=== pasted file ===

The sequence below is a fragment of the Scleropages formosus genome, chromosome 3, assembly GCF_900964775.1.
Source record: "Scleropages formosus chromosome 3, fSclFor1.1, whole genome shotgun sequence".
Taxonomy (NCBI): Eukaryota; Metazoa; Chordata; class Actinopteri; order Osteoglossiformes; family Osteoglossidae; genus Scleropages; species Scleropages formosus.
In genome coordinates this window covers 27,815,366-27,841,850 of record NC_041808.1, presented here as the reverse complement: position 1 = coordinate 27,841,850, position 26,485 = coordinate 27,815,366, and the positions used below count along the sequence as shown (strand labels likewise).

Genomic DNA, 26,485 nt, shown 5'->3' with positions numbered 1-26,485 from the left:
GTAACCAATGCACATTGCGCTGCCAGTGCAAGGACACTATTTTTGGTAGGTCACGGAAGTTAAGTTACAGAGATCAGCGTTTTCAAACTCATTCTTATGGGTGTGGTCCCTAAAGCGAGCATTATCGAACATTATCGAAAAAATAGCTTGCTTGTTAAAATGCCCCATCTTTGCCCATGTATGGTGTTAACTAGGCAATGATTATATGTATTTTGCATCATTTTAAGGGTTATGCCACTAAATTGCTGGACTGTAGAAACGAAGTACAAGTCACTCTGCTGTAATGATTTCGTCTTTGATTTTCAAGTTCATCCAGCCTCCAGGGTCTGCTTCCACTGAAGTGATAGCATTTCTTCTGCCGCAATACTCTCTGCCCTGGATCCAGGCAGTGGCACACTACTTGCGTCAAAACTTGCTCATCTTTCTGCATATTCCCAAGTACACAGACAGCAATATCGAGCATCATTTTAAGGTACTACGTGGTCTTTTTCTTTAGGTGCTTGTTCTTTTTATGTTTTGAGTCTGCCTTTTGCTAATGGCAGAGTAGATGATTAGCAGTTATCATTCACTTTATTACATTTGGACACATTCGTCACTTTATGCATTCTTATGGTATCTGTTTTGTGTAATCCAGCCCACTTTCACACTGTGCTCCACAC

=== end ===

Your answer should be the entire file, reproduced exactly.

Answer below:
The sequence below is a fragment of the Scleropages formosus genome, chromosome 3, assembly GCF_900964775.1.
Source record: "Scleropages formosus chromosome 3, fSclFor1.1, whole genome shotgun sequence".
Taxonomy (NCBI): Eukaryota; Metazoa; Chordata; class Actinopteri; order Osteoglossiformes; family Osteoglossidae; genus Scleropages; species Scleropages formosus.
In genome coordinates this window covers 27,815,366-27,841,850 of record NC_041808.1, presented here as the reverse complement: position 1 = coordinate 27,841,850, position 26,485 = coordinate 27,815,366, and the positions used below count along the sequence as shown (strand labels likewise).

Genomic DNA, 26,485 nt, shown 5'->3' with positions numbered 1-26,485 from the left:
GTAACCAATGCACATTGCGCTGCCAGTGCAAGGACACTATTTTTGGTAGGTCACGGAAGTTAAGTTACAGAGATCAGCGTTTTCAAACTCATTCTTATGGGTGTGGTCCCTAAAGCGAGCATTATCGAACATTATCGAAAAAATAGCTTGCTTGTTAAAATGCCCCATCTTTGCCCATGTATGGTGTTAACTAGGCAATGATTATATGTATTTTGCATCATTTTAAGGGTTATGCCACTAAATTGCTGGACTGTAGAAACGAAGTACAAGTCACTCTGCTGTAATGATTTCGTCTTTGATTTTCAAGTTCATCCAGCCTCCAGGGTCTGCTTCCACTGAAGTGATAGCATTTCTTCTGCCGCAATACTCTCTGCCCTGGATCCAGGCAGTGGCACACTACTTGCGTCAAAACTTGCTCATCTTTCTGCATATTCCCAAGTACACAGACAGCAATATCGAGCATCATTTTAAGGTACTACGTGGTCTTTTTCTTTAGGTGCTTGTTCTTTTTATGTTTTGAGTCTGCCTTTTGCTAATGGCAGAGTAGATGATTAGCAGTTATCATTCACTTTATTACATTTGGACACATTCGTCACTTTATGCATTCTTATGGTATCTGTTTTGTGTAATCCAGCCCACTTTCACACTGTGCTCCACAC